As Brooklyn artist and maker, I am now certified as part of both MADE IN NYC and BROOKLYN MADE. Very excited to be in the community of local manufacturing and makers. Go to https://madeinnyc.org/ and http://brooklynmade.nyc/ to see more about the local makers.
My last show of the year, CraftBoston, is around the corner. I will be previewing a new cup – “Belle” – inspired by the original CHALICE series, an interactive installation of 100 vessels which was on display at the NARS Gallery in New York as part of the 2012 Locating the Sacred Festival. The audience was encouraged to take the vessels off their pedestals, feel them and even drink tea out of them. This series is porcelain and celadon, with a Chinese-style under-painting. These will be part of the member preview as well.
Belle, and a selection of new woodfired pieces, will be on display and for sale at CraftBoston, Dec. 15-17, at Hynes Convention Center. If you are in or near Boston area, stop by Hynes convention center booth 210 to say hi and do some holiday shopping. If you have friends in the area who you think would enjoy my work, please do share the information.
Use code CBH17WEB for $3 off general admission tickets! https://www.societyofcrafts.org/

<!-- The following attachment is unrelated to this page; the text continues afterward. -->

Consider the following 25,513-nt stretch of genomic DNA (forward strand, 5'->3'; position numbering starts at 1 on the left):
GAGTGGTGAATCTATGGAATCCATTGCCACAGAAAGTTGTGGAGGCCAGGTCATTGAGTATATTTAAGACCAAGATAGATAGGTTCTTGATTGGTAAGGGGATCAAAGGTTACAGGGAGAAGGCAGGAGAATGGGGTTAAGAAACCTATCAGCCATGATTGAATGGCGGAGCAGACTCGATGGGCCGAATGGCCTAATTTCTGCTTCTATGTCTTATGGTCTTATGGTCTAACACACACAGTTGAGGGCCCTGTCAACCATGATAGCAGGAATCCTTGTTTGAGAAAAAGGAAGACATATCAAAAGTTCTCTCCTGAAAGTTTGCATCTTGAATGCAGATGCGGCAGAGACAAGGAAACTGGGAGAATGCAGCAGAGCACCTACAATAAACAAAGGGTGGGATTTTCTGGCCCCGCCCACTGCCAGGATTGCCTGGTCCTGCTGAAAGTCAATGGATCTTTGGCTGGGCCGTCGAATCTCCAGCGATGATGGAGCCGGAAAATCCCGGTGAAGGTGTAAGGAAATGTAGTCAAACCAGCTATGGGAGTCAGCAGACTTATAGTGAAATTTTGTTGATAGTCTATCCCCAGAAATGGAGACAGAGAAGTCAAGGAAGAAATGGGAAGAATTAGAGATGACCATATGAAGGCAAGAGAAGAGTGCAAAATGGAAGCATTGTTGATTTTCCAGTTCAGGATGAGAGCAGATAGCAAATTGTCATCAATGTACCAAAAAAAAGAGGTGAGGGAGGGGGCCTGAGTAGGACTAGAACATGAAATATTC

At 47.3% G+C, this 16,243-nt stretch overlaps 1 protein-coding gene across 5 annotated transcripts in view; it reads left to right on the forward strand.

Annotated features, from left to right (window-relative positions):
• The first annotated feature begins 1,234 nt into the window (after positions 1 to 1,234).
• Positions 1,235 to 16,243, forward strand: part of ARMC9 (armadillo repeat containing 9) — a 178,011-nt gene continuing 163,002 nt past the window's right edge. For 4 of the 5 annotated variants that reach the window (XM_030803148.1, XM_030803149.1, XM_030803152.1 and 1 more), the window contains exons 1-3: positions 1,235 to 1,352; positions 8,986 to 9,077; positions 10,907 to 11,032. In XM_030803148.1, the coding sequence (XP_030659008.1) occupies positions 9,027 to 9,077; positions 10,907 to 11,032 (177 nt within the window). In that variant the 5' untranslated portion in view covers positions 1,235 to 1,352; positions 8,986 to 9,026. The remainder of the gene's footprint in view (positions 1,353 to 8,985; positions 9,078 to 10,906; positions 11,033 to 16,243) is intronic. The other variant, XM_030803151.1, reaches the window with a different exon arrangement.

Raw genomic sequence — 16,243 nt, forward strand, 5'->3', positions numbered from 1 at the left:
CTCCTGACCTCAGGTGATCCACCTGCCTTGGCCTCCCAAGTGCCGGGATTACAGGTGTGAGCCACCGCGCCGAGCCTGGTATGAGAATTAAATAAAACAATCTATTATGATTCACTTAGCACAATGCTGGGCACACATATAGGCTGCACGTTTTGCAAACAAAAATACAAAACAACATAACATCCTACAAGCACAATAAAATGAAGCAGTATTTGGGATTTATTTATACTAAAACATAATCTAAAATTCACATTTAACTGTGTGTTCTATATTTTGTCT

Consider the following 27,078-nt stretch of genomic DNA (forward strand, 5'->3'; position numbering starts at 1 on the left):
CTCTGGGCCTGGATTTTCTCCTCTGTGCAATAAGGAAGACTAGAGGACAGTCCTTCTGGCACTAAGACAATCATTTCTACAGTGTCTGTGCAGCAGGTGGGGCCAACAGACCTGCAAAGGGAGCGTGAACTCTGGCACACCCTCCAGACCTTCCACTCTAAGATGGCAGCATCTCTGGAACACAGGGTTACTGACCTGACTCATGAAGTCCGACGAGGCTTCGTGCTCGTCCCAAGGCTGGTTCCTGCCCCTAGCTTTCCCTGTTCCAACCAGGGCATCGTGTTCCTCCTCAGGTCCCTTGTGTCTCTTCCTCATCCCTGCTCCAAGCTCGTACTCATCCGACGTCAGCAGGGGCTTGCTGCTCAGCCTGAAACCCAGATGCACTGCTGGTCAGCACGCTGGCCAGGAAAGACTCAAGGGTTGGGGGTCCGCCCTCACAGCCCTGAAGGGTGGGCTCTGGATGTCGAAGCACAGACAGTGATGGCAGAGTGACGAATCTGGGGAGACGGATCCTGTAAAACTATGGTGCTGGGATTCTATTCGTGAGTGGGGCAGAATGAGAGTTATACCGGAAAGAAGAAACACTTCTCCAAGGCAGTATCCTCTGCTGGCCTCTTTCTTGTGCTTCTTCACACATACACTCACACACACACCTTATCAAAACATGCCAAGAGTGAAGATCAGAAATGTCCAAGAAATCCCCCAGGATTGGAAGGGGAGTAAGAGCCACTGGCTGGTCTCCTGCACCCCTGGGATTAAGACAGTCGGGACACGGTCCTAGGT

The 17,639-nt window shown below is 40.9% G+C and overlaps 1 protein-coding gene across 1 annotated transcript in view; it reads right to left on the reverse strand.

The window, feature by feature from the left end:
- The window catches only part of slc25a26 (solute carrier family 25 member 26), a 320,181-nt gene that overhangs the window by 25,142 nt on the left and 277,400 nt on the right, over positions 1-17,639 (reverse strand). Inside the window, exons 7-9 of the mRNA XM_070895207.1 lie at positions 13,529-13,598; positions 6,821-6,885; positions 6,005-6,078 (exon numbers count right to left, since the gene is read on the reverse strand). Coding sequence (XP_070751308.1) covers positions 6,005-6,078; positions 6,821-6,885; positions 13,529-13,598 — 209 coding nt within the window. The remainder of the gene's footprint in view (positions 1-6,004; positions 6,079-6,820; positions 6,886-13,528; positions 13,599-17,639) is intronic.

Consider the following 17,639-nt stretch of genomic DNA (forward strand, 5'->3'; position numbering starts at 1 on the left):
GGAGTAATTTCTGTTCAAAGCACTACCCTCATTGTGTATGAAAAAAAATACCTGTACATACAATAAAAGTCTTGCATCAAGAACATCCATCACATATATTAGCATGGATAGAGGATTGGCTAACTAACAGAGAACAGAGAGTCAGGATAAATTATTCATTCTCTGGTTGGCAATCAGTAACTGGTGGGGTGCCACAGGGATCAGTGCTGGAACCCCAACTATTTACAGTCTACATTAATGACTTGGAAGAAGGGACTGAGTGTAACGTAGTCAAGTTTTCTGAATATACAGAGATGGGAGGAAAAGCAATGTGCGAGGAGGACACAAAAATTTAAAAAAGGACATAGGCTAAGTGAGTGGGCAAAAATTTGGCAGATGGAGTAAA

A few images of some of the woodfired pieces that will be there are below.
Happy holidays, everyone.
“The past remains hidden in the clouds of memory.”
– Matsuo Bashō, Narrow Road to the Interior
The “sabi” in wabi sabi means something different when used alone. It evokes the quality of age, and the beauty of an aged thing. Also a sense of aloneness, and solitude. This vase, fired in the Peters Valley anagama with master potter Shiro Otani, perfectly evokes that feeling for me.
Shiro encouraged me to work without glaze, preferring a quiet surface adorned only by the ash glaze of the kiln. When I created this classic shape, I was interested in a sense of the ancient, so I scored the surface. The body of the vase is slightly asymmetrical, as all our bodies are, and the shoulder slumps just slightly to one side. Yet the neck stands high, smooth and proud to hold the cherry blossoms of seasons past. In this piece, the beauty is most definitely in its imperfection.
(Six day anagama wood firing. No glaze. Medium-sized, but quite full. Approximately 10 inches high, 9 inches in diameter)